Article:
Macron says new security architecture should provide guarantees for Russia

PARIS, Dec 3 (Reuters) – The West should consider how to meet Russia’s need for security guarantees if President Vladimir Putin agrees to talks to end the war in Ukraine, French President Emmanuel Macron said in remarks broadcast on Saturday.

In an interview with French broadcaster TF1 recorded during his state visit to the United States last week, Macron said Europe needs to prepare its future security architecture.

“This means that one of the essential points that we need to address – as President Putin has always said – is the fear of NATO coming right up to the doors and the deployment of weapons that could threaten Russia,” said Macron.

“That topic will be part of the topics of peace, so we have to prepare what we are ready to do, how we protect our allies and member states and how we can give guarantees to Russia on the day it returns to the negotiating table.” Macron said.

Russia and the United States have both said this week they are open to talks in principle, although US President Joe Biden said he would only talk to Putin if the Kremlin chief showed he was interested in ending the war. Ukraine says talks are only possible if Russia stops attacking and withdraws its troops.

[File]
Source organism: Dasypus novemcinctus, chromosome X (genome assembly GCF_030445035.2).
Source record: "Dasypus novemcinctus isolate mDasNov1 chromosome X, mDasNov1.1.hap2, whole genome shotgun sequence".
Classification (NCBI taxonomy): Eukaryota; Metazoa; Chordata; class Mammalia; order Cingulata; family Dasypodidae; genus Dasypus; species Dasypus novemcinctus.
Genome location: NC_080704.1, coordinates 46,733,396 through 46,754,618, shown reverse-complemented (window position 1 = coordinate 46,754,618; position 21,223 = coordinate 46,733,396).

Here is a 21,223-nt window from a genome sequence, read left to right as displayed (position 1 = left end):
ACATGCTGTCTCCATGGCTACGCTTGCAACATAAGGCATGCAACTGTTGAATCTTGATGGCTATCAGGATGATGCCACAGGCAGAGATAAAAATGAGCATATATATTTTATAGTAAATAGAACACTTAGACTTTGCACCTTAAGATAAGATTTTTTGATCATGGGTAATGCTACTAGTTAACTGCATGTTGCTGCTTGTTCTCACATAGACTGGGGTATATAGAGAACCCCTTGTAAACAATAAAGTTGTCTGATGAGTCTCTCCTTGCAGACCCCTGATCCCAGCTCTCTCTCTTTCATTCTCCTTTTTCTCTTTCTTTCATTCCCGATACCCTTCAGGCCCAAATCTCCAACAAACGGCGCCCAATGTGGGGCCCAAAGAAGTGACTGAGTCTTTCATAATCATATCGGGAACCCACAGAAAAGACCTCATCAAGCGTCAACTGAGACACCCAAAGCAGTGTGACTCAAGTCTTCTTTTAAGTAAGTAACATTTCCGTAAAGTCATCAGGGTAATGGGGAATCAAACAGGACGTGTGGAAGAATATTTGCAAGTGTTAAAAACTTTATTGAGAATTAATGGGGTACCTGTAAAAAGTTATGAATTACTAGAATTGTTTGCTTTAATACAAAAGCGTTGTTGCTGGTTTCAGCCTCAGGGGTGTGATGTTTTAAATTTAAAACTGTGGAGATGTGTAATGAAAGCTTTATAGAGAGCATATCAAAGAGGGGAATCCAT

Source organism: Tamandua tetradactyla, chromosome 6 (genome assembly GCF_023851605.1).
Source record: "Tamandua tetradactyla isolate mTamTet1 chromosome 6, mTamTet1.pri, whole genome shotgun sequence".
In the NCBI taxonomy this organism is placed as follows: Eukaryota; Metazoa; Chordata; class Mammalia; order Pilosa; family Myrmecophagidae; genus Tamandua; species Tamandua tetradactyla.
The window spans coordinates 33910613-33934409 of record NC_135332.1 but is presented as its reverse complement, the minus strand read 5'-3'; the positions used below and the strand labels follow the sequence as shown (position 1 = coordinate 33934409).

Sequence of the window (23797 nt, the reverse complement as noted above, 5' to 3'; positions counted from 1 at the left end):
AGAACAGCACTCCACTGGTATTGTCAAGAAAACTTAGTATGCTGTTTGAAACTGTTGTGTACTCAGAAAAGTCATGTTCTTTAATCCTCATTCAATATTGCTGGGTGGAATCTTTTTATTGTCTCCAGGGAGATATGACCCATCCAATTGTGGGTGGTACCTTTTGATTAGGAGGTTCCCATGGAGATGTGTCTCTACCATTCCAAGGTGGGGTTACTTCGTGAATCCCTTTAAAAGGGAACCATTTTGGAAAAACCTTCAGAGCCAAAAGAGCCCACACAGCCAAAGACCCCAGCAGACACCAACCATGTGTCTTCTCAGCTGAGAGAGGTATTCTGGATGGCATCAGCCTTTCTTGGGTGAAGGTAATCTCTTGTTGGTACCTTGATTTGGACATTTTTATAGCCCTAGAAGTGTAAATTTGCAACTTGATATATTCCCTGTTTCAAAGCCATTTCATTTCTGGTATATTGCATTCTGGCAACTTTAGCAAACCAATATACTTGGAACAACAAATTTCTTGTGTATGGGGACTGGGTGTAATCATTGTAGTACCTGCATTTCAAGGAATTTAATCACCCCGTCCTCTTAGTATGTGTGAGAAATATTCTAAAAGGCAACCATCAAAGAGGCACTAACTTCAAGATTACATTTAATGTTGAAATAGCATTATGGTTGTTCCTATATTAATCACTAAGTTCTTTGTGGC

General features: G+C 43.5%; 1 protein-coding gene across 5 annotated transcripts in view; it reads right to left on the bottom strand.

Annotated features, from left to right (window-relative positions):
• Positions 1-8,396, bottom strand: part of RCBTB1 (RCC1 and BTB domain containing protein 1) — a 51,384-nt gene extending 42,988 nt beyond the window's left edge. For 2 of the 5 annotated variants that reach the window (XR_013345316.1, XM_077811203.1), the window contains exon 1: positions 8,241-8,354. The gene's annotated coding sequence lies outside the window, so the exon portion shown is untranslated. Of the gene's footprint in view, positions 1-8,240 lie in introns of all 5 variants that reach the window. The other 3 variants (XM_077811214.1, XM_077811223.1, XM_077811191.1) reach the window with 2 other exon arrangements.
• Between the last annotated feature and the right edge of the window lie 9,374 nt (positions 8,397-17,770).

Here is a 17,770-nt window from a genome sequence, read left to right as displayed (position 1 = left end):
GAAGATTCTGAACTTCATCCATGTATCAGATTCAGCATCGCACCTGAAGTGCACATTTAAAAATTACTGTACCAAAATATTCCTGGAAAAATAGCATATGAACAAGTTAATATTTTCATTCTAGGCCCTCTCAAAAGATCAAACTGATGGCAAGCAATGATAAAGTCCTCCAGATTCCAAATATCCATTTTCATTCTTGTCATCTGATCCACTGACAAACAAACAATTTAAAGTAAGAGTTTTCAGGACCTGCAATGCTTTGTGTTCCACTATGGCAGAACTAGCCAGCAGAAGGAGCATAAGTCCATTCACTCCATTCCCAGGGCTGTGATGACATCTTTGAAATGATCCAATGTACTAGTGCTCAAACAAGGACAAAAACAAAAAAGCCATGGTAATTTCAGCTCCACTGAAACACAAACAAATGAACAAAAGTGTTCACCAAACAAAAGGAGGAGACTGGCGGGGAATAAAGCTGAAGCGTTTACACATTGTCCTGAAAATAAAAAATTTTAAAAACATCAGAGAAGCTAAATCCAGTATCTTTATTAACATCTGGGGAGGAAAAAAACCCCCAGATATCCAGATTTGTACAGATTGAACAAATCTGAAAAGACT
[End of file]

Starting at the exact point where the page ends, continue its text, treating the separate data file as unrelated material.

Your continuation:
Many in Ukraine and the West strongly oppose any talks with Putin that would reward him with concessions after nearly 10 months of war, especially as Ukraine has driven Russian forces back from large areas in the past three months.

But Macron’s remarks suggested he was sympathetic to Moscow’s need for security guarantees – a demand that was the focus of intense but failed diplomacy in the run-up to the war.

On February 8, just weeks before Russia’s invasion, Putin said at a joint press conference with Macron in Moscow that Russia would keep trying to get answers from the West to its three main security demands: no more NATO expansion; no missile deployment near its borders; and a reduction of NATO’s military infrastructure in Europe to 1997 levels.

The US said at the time that the Russian demands were “non-starters”.

Reporting by Geert De Clercq, editing by William Maclean

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